music friday: hanson, “mmmbop”
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#1: the godfather and the godfather: part ii (francis ford coppola, 1972, 1974)

(This is the last of 50 pieces that originally appeared in a Facebook group devoted to three of us choosing our 50 favorite movies. I’ll present them un-edited except for typos or egregious errors. I’ll also add a post-script to each.)

At last, the most anticlimactic pick of them all.

Anyone who knows me understands that my #1 choice was inevitable, as was my decision to treat two films as one. I don’t care if it’s cheating. Either film on its own would be a contender for my #1 slot. Together, they constitute epic greatness.

Part I (it’s not really called that, of course, but it’s easier for the purposes of this discussion) is a masterpiece of storytelling. It is hugely entertaining, but it is also intelligent, or perhaps better said, it does not insult the intelligence of its audience. The Godfather is filled with memorable set pieces and quotable dialogue that has long since entered the general vernacular. The casting and performances are so perfect it isn’t always clear where one starts and the other begins. In fact, at this point, the casting seems inevitable: of course Abe Vigoda is Tessio and John Cazale is Fredo and Richard Conte is Barzini. But at the time, it wasn’t so inevitable, with the obvious example being Marlon Brando, who was no one’s idea of Vito Corleone until we saw him in the movie.

Brando’s charisma is so great that Vito’s presence is felt throughout the film, even though he disappears after 45 minutes and doesn’t return until late. This allows for the gradual emergence of the character of Michael Corleone, the true center of the two films. Folks who have seen the direction of Al Pacino’s career might be surprised to revisit the first two Godfather movies, where Pacino keeps the vehement histrionics to a minimum. His performance over Part I and II is one of the greats of cinema history. At the start, he’s quiet and reserved; at the end, he is quiet and reserved. But the difference between Michael the returning war hero and Michael the Godfather is clear, and Pacino manages to show us this in his face.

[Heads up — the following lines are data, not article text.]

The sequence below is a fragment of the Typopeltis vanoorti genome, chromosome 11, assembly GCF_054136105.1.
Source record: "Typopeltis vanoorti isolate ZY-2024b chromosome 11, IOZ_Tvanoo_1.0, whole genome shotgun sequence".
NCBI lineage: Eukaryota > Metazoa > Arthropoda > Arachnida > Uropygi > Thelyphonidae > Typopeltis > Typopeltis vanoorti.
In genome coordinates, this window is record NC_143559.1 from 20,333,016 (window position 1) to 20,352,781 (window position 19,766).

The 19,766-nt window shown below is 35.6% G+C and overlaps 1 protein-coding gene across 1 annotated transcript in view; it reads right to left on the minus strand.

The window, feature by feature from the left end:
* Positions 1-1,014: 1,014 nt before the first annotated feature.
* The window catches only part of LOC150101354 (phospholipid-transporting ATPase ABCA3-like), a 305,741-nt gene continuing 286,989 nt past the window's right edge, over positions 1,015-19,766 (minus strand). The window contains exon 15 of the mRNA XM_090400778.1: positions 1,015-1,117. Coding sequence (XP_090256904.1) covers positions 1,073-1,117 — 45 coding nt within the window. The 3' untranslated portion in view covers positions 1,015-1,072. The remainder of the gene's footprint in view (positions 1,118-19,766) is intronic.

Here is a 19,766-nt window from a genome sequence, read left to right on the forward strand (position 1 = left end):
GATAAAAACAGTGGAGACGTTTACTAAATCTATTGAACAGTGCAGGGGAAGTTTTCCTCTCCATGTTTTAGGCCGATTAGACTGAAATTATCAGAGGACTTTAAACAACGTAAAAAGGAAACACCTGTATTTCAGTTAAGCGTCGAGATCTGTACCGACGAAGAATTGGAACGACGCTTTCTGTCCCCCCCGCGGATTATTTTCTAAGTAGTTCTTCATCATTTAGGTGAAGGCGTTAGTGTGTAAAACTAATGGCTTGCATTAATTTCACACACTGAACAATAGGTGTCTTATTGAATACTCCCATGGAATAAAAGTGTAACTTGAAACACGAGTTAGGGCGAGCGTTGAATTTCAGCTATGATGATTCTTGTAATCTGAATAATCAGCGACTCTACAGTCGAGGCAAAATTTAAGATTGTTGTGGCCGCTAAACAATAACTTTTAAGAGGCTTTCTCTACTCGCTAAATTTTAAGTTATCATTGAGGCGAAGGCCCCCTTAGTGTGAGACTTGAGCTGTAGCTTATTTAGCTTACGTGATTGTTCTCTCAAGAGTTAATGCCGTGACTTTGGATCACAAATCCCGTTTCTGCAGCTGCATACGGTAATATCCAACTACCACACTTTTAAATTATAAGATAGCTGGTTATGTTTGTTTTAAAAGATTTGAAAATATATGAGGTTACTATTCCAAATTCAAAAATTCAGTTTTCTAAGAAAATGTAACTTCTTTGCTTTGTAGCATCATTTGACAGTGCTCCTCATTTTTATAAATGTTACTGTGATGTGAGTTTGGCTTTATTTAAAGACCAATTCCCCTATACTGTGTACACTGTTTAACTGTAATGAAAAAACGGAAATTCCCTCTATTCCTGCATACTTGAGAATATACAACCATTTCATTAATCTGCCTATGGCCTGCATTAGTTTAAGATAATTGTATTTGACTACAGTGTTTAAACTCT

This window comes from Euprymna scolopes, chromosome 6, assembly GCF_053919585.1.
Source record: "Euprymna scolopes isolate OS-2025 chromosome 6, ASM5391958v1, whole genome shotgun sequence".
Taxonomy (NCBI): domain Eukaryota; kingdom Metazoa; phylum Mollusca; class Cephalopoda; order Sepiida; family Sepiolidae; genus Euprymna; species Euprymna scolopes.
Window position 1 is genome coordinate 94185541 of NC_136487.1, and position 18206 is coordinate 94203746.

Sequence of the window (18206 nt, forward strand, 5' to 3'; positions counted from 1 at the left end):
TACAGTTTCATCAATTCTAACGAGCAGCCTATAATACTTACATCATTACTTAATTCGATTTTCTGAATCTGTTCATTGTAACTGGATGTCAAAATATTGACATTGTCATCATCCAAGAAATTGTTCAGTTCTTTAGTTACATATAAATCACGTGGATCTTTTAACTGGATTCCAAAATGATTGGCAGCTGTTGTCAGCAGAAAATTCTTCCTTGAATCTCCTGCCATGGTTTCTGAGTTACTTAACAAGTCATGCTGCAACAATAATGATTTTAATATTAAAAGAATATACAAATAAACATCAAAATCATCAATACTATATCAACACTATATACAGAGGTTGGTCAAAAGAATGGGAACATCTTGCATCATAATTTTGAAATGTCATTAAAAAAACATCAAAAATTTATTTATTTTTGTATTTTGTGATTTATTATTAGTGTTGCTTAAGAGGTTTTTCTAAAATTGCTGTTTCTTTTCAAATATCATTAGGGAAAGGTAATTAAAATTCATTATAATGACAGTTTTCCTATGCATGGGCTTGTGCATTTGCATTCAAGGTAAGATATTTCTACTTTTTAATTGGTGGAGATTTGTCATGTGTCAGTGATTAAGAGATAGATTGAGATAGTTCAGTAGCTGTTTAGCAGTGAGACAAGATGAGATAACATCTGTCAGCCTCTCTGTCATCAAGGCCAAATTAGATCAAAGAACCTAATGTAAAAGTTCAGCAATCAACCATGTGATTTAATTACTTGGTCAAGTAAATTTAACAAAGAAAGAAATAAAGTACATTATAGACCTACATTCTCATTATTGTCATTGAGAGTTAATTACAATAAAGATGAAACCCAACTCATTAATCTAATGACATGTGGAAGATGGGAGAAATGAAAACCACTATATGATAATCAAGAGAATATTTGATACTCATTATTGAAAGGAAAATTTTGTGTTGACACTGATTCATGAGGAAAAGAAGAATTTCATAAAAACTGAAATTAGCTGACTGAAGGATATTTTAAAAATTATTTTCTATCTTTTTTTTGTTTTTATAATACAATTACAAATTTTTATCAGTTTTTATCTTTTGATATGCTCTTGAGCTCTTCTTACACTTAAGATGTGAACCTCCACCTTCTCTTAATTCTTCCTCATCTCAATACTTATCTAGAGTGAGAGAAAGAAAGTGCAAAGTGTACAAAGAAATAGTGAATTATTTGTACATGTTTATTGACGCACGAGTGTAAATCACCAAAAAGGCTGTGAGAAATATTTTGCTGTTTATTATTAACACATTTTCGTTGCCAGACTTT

The Godfather is superior entertainment; Part II takes things to another level. Without the sequel, The Godfather would not reach beyond its own basic excellence (which is no small thing in itself). The sequel gives the original a depth it doesn’t necessarily have on its own. If the first film begins with the lines, “I believe in America,” Part II shows us why Vito dismisses such sentiments by giving us the roots of the character. And the fate of Michael shows us beyond a shadow of a doubt just how corrosive the Corleone’s Sicilian heritage can be.

Part I is the story of a family, and it is understandable that some viewers saw in Vito the kind of benevolent lover of family that we wish was part of our own family. Part II gives the lie to such beliefs. It is unlikely that anyone, watching both movies, would wish they could be a Corleone.

The narrative structure of the two films, wherein we get the middle of the story first, after which we get the beginning and end intermixed, is also brilliant. The more straightforward first film allows for the kind of immediate response that leads to a popular classic, while Part II expands our understanding from both ends. And Coppola seamlessly blends the two periods, which is harder than it looks. Throughout, Coppola and his crew manage to create three completely believable periods in the 20th century, and also recreate several locations (New York, Sicily, Nevada, Havana) with seeming ease.

The character trajectory of Michael is the core of the films. Vito knows what he has done in his life, but he has done it for what he thinks are the right reasons: “I work my whole life, I don't apologize, to take care of my family.” Michael knows what he has done with his life, but he also knows he could have chosen another path, and he knows that in the name of family, he has destroyed his family. He knows he is a bad person, but still he continues.

When Michael commits his first murder, he takes the step from being the Corleone who would do something different to being the Corleone who would eventually become the Godfather. He hesitates just before leaving the bathroom, and in that hesitation, he takes one last moment to consider what he is about to do, while we in the audience, wanting him to succeed, become implicated.

 

The comments section was filled with “so, now what?” posts. It may be time to come up with an answer to that question.

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